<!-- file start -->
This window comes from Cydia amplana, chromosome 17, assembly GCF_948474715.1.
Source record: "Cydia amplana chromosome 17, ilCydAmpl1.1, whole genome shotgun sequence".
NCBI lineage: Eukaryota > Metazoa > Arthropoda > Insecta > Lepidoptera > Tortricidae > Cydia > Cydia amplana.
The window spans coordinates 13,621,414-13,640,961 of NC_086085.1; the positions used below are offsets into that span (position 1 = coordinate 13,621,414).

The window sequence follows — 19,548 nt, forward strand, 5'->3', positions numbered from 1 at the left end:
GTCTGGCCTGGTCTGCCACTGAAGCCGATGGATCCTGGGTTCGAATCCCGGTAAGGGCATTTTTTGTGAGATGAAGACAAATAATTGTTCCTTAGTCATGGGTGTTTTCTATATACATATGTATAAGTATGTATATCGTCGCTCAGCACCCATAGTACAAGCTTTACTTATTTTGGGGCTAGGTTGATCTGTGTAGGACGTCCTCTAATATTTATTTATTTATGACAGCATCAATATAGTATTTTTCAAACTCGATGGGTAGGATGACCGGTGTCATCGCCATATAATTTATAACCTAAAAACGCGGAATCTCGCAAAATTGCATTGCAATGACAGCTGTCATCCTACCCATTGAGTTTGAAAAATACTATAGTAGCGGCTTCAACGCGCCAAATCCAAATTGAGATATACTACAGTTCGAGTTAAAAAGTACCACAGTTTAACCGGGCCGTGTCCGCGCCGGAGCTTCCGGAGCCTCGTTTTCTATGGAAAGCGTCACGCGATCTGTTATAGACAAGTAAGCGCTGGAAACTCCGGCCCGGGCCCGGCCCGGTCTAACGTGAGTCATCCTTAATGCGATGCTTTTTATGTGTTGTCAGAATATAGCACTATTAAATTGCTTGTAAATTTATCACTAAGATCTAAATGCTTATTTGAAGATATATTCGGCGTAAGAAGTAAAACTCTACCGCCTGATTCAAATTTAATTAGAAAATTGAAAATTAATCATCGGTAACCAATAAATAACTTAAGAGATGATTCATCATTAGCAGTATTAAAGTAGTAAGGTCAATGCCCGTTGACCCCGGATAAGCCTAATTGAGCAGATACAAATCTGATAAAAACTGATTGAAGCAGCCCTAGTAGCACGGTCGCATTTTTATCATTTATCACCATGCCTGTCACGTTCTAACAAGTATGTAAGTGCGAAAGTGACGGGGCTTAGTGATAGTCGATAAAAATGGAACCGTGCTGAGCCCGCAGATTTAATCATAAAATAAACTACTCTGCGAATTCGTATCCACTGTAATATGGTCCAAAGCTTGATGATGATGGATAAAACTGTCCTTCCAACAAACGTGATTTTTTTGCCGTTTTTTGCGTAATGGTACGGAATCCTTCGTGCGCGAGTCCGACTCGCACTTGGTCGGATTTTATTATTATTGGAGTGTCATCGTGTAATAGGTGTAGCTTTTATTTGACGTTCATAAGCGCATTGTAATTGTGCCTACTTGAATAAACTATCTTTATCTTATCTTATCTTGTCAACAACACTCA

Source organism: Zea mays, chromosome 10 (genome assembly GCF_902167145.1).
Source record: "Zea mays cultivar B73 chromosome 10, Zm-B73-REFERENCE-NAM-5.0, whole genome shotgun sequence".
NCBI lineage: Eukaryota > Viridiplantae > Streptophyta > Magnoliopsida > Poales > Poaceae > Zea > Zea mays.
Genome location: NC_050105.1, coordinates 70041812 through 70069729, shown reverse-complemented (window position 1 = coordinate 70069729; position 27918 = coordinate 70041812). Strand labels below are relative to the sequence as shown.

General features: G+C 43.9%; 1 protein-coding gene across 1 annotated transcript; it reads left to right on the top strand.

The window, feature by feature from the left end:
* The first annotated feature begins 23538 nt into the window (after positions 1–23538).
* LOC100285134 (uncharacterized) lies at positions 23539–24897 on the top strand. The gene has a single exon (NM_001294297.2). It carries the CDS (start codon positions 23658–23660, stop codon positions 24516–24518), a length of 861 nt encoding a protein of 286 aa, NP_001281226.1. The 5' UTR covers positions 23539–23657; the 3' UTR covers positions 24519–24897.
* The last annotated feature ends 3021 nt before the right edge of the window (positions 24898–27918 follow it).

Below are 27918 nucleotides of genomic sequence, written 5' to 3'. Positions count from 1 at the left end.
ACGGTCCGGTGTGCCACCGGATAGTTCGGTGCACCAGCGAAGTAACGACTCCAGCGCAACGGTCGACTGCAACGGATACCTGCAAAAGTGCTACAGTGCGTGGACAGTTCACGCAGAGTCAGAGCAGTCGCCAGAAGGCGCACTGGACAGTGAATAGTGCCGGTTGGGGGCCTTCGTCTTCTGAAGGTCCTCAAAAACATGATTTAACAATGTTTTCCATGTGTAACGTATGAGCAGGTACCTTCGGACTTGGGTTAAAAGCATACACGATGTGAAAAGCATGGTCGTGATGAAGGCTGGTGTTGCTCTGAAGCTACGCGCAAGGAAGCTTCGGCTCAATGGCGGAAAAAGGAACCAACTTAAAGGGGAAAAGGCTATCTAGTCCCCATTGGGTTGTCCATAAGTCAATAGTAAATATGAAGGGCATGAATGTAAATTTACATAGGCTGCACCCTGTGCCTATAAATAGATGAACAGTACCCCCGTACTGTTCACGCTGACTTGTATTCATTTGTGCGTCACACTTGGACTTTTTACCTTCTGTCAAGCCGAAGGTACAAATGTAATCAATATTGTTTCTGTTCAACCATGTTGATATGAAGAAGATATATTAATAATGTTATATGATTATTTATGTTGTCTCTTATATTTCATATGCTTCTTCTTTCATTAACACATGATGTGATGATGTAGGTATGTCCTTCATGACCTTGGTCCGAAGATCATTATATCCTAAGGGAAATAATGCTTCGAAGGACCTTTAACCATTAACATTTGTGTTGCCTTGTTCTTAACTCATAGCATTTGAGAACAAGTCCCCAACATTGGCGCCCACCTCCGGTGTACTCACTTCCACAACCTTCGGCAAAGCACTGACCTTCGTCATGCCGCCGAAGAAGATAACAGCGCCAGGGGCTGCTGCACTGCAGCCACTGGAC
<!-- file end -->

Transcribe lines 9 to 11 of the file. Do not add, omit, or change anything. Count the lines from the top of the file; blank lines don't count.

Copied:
NCBI lineage: Eukaryota > Viridiplantae > Streptophyta > Magnoliopsida > Poales > Poaceae > Zea > Zea mays.
Genome location: NC_050105.1, coordinates 70041812 through 70069729, shown reverse-complemented (window position 1 = coordinate 70069729; position 27918 = coordinate 70041812). Strand labels below are relative to the sequence as shown.

General features: G+C 43.9%; 1 protein-coding gene across 1 annotated transcript; it reads left to right on the top strand.